August 10, 2020
Freed in Christ to love and serve the neighbor.
We are living in uncertain and difficult times. Amid the pandemic of COVID-19 and the ongoing pandemic of racism and xenophobia, our communities and world are ravaged by illness, death and injustice. Fear, grief, anger and strife are within and around us. We are tempted to turn inward in despair.
Five hundred years ago, Martin Luther wrote a treatise titled The Freedom of a Christian. In it, he offered his most compelling summary of the Christian life: In Christ we are completely free and at the same time completely bound in love and service to our neighbors. For Christians such as you and me, this has been our Lutheran way of telling the Christian story for 500 years. At the heart of our Lutheran theological tradition, we find the antidote to our despair. In this treatise, Luther describes a “happy exchange” wherein Christ sets us free by taking upon himself humankind’s sin, pain and judgment, and in return giving us his liberating life. In that exchange, we are free from the clutches of sin, from the forces that try to tear us apart and from any condemnation. We are empowered in turn to use our freedom to serve our neighbors, whoever they may be.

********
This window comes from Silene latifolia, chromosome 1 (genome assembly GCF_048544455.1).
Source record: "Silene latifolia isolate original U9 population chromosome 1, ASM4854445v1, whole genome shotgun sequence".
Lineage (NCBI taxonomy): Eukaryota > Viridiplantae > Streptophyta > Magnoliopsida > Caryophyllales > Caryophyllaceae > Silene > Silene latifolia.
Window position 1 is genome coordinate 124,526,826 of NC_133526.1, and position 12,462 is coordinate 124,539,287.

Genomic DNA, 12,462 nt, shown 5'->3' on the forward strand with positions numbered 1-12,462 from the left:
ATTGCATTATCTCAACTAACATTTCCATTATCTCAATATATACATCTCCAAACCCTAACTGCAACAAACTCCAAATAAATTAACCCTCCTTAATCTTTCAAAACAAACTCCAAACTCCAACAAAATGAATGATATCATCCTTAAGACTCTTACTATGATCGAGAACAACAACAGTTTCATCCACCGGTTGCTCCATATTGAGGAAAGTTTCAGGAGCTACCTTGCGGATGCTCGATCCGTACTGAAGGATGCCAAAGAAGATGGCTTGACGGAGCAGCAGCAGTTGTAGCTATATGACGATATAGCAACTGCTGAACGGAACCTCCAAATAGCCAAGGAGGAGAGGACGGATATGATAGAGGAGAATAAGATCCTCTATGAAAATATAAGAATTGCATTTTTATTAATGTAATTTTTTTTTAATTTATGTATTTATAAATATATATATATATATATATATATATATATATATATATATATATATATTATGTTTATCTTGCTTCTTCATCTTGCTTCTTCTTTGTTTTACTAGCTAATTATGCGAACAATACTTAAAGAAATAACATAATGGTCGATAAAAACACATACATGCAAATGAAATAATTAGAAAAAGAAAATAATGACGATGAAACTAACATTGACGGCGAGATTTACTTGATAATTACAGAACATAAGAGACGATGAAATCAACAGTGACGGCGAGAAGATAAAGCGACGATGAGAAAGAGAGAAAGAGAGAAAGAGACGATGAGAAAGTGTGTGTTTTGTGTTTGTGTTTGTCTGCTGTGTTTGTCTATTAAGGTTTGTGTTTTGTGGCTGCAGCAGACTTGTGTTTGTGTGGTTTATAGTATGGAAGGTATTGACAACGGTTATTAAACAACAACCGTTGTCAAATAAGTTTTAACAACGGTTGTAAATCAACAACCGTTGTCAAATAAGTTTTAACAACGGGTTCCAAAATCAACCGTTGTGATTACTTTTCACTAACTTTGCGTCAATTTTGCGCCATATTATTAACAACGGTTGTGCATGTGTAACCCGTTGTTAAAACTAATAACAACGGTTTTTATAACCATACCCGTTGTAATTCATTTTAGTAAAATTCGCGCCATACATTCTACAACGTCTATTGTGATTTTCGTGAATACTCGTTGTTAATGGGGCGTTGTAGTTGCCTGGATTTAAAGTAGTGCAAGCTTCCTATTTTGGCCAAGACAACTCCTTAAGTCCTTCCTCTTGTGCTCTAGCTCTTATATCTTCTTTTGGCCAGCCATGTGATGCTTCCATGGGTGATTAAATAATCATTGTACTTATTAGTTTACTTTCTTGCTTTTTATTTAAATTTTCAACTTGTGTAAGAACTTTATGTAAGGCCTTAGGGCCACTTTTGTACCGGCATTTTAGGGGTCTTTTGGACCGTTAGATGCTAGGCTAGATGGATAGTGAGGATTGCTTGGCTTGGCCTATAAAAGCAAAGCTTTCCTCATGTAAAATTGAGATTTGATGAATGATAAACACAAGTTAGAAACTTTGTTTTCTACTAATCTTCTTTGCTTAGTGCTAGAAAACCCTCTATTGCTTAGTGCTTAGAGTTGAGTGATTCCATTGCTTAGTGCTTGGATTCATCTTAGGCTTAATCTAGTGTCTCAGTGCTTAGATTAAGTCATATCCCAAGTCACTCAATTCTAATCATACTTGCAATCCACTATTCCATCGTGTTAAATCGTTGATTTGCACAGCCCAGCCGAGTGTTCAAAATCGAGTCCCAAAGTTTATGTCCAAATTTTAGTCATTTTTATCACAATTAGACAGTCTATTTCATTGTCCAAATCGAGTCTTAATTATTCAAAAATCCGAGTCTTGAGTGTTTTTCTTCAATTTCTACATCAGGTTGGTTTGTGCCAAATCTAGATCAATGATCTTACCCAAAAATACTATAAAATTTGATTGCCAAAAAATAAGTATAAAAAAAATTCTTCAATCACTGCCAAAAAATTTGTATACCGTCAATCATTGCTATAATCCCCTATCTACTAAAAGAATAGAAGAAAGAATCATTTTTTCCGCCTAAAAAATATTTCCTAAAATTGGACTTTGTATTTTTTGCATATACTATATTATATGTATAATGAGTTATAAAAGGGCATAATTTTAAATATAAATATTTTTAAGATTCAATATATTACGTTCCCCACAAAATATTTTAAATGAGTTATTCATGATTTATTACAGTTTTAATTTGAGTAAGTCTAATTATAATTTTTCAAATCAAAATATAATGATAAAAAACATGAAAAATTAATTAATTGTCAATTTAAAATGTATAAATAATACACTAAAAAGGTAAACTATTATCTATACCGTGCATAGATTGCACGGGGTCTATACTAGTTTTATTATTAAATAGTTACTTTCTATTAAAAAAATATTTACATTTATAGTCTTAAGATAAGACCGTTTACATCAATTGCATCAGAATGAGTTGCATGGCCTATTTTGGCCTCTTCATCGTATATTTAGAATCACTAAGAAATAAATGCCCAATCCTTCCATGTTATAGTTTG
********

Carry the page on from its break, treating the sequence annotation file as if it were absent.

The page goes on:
This message remains timely when voices that marginalize certain people, or preach contempt, hatred and violence, dominate our public discourse. How do we hear and trust this word from God today, and continue to serve God’s life-giving work?
Bishop Elizabeth Eaton, July 2020
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